4. Use the designer to create a new action for the page, and just perform the steps that are required in the business action. You don't necessarily have to enter data in fields as part of the action. For an action such as submit, you just have to click the Submit button (and acknowledge any confirmations that appear).

How do I design an action that enables a field value to be set via a rich lookup?

Lookups for fields in the mobile app don't have a correlation to the advanced lookup behaviors in Finance and Operations. Regardless of whether you have a custom lookup in Finance and Operations or an automatic lookup that uses a simple query, the mobile app doesn't run existing lookup code when it must determine which UI to show the user. (Remember that the user might be offline while he or she is using the app, and server-side code isn’t run until the action is synchronized.) However, lookup/control overrides such as modified are run when the value is set by the mobile back end as it synchronizes the data from the action. When the mobile app detects that a field on an action was selected from a lookup field on a form, it shows a device-native combo box/list picker control, and populates the items by directly querying the backing table of that lookup field. The items in the list show the user data from the TitleField for records in that table. Follow these steps to add the rich lookup experience to your action. This lookup experience includes a full-page multi-column lookup selector that has offline search.

  1. Identify or create a list view page for the entity behind the lookup. You can reuse existing list view pages that you've already created.
  2. After you've finished designing the action, select the field to add rich lookup functionality to, and then click Properties.
  3. In the Control properties dialog box, select the list view page that you identified or created in step 1, and set the other related properties.

Setting the control properties

  1. Save and publish your changes to the action.

If you don't see the property for the existing list view page or can't access the Control properties dialog box when you're designing your action, you might be using an older build of Finance and Operations. In this case, you can still add rich lookup functionality by using a business logic file.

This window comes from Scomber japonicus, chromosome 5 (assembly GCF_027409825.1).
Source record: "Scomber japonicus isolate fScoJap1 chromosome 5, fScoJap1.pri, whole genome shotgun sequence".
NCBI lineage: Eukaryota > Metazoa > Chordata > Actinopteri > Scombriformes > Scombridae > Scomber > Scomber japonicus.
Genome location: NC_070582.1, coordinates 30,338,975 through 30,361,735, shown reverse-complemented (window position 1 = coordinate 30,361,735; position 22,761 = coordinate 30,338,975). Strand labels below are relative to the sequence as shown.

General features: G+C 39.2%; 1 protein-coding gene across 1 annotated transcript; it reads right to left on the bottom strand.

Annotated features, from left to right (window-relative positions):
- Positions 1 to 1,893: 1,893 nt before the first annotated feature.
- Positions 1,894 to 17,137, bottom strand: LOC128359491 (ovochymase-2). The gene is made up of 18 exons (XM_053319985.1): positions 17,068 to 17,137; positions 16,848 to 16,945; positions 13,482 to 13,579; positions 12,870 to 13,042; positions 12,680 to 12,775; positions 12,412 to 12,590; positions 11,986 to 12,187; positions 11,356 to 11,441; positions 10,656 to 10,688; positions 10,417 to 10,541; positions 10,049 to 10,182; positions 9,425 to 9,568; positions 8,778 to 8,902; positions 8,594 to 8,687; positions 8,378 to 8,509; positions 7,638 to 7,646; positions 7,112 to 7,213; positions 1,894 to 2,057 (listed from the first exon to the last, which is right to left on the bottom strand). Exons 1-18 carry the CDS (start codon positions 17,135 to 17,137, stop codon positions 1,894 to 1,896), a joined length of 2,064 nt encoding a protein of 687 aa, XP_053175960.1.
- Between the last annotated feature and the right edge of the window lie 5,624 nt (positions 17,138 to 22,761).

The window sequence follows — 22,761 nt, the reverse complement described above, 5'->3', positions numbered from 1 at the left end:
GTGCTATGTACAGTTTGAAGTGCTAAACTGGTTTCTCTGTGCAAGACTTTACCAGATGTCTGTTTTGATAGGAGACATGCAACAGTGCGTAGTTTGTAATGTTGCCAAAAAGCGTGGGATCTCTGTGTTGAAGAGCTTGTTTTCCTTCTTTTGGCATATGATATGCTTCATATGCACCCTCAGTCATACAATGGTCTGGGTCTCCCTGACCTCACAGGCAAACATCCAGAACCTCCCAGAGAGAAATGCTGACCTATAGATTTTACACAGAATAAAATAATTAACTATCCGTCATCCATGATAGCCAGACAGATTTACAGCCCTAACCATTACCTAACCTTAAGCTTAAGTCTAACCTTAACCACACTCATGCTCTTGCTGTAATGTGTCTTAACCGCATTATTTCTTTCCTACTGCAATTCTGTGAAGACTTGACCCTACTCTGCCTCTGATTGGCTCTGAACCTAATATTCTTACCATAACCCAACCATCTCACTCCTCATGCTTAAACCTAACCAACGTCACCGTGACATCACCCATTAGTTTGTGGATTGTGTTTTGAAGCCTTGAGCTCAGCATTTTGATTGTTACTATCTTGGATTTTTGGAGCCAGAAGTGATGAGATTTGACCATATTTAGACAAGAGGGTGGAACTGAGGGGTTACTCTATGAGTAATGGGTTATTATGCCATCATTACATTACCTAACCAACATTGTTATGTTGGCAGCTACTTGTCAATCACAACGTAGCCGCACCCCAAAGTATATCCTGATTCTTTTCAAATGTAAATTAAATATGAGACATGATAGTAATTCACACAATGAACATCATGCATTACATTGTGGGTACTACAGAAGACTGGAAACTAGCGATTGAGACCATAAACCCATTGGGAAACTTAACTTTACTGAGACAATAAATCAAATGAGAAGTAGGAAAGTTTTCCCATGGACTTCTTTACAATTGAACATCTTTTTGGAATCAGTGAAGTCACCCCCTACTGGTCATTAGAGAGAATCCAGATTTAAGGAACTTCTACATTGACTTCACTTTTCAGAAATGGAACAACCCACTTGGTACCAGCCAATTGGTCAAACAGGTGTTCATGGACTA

function main(metadataService, dataService, cacheService, $q) { 
    return { 
        appInit: function (appMetadata) { 
            metadataService.configureLookup(
                // specify the name of the Action to add the lookup to
                'Add-Reservation',                      
                // specify the name of the Action’s field to add the lookup to
                'FMRental_Customer',                    
                { 
                    // specify the name of the Page for the Entity for the lookup
                    lookupPage: 'All-Customers',          
                    // specify the Page’s field which contains the value to set on the lookup
                 // this value should be the same value you can type into the field on the Form
                    valueField: 'FMCustomer_RecId',        
                    // specify the Page’s field which contains the value to display to the user
                    // this value is only used for display. The value field is passed to the Form
                    displayField: 'FMCustomer_FullName',  
                    // set this to true to enable the rich lookup
                    showLookupPage: true                  
                }
            );
        }, 
    }; 
}

How do I prevent an action from appearing in the list of actions for a page?

To prevent an action from appearing in the list of actions for any page, call the following code from the appInit() section of your business logic. In this code, action-name is the name of your action (as specified in the Action name field in the designer).

function main(metadataService, dataService, cacheService, $q) { 
    return { 
        appInit: function (appMetadata) { 
            metadataService.configureAction('action-name', { visible: false });
        }, 
    }; 
}